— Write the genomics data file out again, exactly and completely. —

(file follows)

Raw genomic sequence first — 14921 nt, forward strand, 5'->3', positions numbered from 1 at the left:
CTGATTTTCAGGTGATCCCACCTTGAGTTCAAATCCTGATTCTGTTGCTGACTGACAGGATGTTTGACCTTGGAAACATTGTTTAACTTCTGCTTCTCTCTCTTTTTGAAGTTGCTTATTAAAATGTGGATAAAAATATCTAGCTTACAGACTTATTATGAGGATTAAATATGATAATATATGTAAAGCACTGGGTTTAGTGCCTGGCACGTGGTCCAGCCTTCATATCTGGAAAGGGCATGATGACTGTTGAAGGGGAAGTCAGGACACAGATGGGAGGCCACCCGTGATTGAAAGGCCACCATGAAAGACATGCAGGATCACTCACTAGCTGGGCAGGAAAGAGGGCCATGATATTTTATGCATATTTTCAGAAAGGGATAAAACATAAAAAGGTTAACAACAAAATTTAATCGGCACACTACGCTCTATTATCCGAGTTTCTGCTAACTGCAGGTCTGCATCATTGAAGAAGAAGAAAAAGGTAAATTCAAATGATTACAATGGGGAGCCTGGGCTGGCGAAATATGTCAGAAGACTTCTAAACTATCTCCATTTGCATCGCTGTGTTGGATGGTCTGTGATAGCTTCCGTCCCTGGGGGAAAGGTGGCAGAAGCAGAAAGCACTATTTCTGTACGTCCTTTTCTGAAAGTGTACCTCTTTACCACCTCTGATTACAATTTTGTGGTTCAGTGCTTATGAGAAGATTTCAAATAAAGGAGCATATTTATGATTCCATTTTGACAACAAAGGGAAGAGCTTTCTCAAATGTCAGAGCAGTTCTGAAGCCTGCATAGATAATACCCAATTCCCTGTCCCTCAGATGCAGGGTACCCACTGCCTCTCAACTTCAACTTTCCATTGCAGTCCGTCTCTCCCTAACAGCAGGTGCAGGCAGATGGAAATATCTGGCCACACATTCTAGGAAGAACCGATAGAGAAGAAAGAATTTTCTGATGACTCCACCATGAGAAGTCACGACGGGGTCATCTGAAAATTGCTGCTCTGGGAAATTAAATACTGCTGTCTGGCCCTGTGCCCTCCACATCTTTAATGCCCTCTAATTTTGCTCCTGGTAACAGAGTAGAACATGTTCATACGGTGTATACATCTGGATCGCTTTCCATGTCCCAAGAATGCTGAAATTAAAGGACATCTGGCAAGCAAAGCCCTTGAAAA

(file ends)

Raw genomic sequence first — 14921 nt, forward strand, 5'->3', positions numbered from 1 at the left:
CTGATTTTCAGGTGATCCCACCTTGAGTTCAAATCCTGATTCTGTTGCTGACTGACAGGATGTTTGACCTTGGAAACATTGTTTAACTTCTGCTTCTCTCTCTTTTTGAAGTTGCTTATTAAAATGTGGATAAAAATATCTAGCTTACAGACTTATTATGAGGATTAAATATGATAATATATGTAAAGCACTGGGTTTAGTGCCTGGCACGTGGTCCAGCCTTCATATCTGGAAAGGGCATGATGACTGTTGAAGGGGAAGTCAGGACACAGATGGGAGGCCACCCGTGATTGAAAGGCCACCATGAAAGACATGCAGGATCACTCACTAGCTGGGCAGGAAAGAGGGCCATGATATTTTATGCATATTTTCAGAAAGGGATAAAACATAAAAAGGTTAACAACAAAATTTAATCGGCACACTACGCTCTATTATCCGAGTTTCTGCTAACTGCAGGTCTGCATCATTGAAGAAGAAGAAAAAGGTAAATTCAAATGATTACAATGGGGAGCCTGGGCTGGCGAAATATGTCAGAAGACTTCTAAACTATCTCCATTTGCATCGCTGTGTTGGATGGTCTGTGATAGCTTCCGTCCCTGGGGGAAAGGTGGCAGAAGCAGAAAGCACTATTTCTGTACGTCCTTTTCTGAAAGTGTACCTCTTTACCACCTCTGATTACAATTTTGTGGTTCAGTGCTTATGAGAAGATTTCAAATAAAGGAGCATATTTATGATTCCATTTTGACAACAAAGGGAAGAGCTTTCTCAAATGTCAGAGCAGTTCTGAAGCCTGCATAGATAATACCCAATTCCCTGTCCCTCAGATGCAGGGTACCCACTGCCTCTCAACTTCAACTTTCCATTGCAGTCCGTCTCTCCCTAACAGCAGGTGCAGGCAGATGGAAATATCTGGCCACACATTCTAGGAAGAACCGATAGAGAAGAAAGAATTTTCTGATGACTCCACCATGAGAAGTCACGACGGGGTCATCTGAAAATTGCTGCTCTGGGAAATTAAATACTGCTGTCTGGCCCTGTGCCCTCCACATCTTTAATGCCCTCTAATTTTGCTCCTGGTAACAGAGTAGAACATGTTCATACGGTGTATACATCTGGATCGCTTTCCATGTCCCAAGAATGCTGAAATTAAAGGACATCTGGCAAGCAAAGCCCTTGAAAA